Q: Why did you choose ASU?

A: I chose ASU because since the first time I stepped foot on campus it felt like home. That really meant a lot to me as my home was all the way back in Costa Rica. I found that ASU not only had the program I wanted to study, but it also gave me the opportunity to explore so many awesome clubs and different organizations. Being a Sun Devil was also a dream as I grew up going to championship swim meets at Mona Plummer Aquatic Center.

Q: Which professor taught you the most important lesson while at ASU? 

A: Daniel McCarville is the professor who truly changed the course of my career. McCarville is one of the most passionate people I had the chance to meet and learn from at ASU. He was an industry professional for years, and he brought so much knowledge from his industry years to every lecture. McCarville not only taught us what real industrial engineers did, but he taught us how to go above and beyond in our professional career. McCarville taught my two favorite courses I took during my time at ASU, project management, and work analysis and design. Both of these courses were hands-on, covered a lot of content and required us to step back and look at the bigger picture to solve problems.

McCarville did a fantastic job of opening our eyes and minds to the world of industrial engineering and how to solve real-life issues. He also was one of the professors who opened his door for students to get help building their resumes and interview help. Thanks to McCarville, I was able to see how much potential I had to succeed in a leadership field that required me to develop technical and soft skills. I take all of these skills and knowledge with me into the industry where I hope to perform as efficiently and successfully as he taught us.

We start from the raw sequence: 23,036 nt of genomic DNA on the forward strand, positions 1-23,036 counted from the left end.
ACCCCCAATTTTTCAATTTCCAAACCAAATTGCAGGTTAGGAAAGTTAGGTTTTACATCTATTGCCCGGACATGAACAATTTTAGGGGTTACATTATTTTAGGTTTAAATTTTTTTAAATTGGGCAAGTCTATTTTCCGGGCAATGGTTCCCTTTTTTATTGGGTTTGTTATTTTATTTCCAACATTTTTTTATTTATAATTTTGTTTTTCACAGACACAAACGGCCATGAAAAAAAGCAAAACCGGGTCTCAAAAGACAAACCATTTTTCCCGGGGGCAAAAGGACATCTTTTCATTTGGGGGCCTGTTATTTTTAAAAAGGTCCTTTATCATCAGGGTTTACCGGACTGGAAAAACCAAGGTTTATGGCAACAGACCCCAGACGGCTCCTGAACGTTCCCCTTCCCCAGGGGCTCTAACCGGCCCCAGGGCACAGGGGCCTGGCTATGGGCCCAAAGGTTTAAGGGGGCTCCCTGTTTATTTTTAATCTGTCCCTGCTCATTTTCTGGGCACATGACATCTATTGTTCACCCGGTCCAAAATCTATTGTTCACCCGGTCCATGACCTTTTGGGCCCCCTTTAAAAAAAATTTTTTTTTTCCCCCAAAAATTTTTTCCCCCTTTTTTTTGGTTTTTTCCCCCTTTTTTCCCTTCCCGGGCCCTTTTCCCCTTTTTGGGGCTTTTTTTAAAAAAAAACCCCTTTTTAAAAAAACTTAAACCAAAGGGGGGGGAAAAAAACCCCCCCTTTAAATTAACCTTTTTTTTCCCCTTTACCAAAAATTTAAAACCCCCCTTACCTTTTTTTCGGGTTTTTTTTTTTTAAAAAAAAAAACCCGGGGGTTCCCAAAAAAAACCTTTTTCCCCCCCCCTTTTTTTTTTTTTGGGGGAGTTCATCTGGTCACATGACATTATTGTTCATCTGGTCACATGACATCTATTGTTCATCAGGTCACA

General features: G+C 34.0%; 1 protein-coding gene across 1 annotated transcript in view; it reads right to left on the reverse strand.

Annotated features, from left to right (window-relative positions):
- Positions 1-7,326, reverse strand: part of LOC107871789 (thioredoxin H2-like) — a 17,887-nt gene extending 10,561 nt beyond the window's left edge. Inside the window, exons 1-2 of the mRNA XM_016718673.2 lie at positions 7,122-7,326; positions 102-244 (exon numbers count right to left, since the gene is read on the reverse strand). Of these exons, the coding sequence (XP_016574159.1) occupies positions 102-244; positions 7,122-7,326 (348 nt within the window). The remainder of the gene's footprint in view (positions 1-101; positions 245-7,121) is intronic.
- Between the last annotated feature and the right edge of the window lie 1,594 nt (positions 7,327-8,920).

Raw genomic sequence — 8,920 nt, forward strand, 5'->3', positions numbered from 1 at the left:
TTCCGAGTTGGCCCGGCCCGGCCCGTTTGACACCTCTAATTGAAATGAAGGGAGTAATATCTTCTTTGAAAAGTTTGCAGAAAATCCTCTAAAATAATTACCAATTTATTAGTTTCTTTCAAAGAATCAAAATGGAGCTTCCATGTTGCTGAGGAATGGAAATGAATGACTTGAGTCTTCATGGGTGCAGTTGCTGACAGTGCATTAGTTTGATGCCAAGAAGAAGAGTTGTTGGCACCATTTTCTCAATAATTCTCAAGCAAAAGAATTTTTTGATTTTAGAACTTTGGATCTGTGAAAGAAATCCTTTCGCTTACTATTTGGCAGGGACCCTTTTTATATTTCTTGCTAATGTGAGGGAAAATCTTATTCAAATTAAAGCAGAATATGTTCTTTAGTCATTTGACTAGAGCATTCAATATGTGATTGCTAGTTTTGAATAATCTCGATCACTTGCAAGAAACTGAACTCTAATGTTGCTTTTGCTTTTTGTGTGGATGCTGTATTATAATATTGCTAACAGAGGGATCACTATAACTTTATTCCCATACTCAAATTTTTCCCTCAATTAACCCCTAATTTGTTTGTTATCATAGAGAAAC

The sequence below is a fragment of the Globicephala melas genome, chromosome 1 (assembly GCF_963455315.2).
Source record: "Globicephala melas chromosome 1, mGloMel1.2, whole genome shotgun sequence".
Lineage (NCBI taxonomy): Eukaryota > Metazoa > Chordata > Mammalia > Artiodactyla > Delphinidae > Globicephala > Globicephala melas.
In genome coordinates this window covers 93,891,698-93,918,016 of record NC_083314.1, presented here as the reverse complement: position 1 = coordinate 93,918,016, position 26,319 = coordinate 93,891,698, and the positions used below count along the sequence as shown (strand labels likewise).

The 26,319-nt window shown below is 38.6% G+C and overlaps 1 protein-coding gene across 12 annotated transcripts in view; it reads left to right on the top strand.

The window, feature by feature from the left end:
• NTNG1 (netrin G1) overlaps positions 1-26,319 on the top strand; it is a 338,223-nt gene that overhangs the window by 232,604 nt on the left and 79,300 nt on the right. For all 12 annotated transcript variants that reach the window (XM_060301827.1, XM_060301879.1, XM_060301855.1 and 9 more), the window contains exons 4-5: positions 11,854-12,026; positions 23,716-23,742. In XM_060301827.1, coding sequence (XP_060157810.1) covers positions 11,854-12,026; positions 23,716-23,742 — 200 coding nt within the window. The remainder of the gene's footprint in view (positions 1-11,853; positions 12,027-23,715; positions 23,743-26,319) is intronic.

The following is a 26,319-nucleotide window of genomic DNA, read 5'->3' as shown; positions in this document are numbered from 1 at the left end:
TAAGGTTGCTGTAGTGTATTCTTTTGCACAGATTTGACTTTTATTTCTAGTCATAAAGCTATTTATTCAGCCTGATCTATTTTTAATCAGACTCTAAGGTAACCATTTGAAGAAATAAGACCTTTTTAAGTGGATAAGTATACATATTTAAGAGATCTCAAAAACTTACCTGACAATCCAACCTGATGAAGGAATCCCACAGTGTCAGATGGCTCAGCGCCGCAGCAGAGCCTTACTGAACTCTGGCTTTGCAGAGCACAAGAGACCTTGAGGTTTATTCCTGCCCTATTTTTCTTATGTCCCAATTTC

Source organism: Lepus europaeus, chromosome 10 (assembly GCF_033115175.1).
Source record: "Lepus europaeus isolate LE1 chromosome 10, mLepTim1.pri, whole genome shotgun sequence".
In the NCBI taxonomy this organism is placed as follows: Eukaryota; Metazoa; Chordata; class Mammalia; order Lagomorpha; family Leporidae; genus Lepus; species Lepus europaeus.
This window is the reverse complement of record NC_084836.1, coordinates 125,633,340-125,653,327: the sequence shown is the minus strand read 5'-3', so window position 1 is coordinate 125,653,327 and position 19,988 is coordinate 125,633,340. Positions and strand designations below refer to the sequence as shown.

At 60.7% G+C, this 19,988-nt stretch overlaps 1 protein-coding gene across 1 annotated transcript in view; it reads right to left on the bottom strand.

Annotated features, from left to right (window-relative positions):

Q: What’s the best piece of advice you’d give to those still in school?

A: Enjoy every moment no matter how great or how difficult. Everyone always says that college goes by too fast, and I never believed it until now. Being so close to graduation made me realize that I will be missing every second I spent on campus the last four years. So my advice is to really enjoy every all-nighter, every coffee cup, every pass, every fail, every game, every party, every new person you meet, every milestone you hit, every cry, smile and laugh. Enjoy it and cherish it! 

Q: What was your favorite spot on campus, whether for studying, meeting friends or just thinking about life?

A: I love the Tempe campus, and picking one favorite spot would be impossible — but a few of my favorites include Old Main, where I spent a lot of time planning and working with MSP and SAA; Brickyard, where I spent a lot of time studying and getting food from FOCH Café; the CAVC, where both of my favorite classes were taught; and lastly, Cafetal Café, where my friends and I got coffee weekly!

Q: If someone gave you $40 million to solve one problem on our planet, what would you tackle?

A: I would invest it in ways to clean our oceans and help with pollution levels. Coming from a country like Costa Rica, I value the environment a lot, and I think with the right resources we could really make a change for our planet.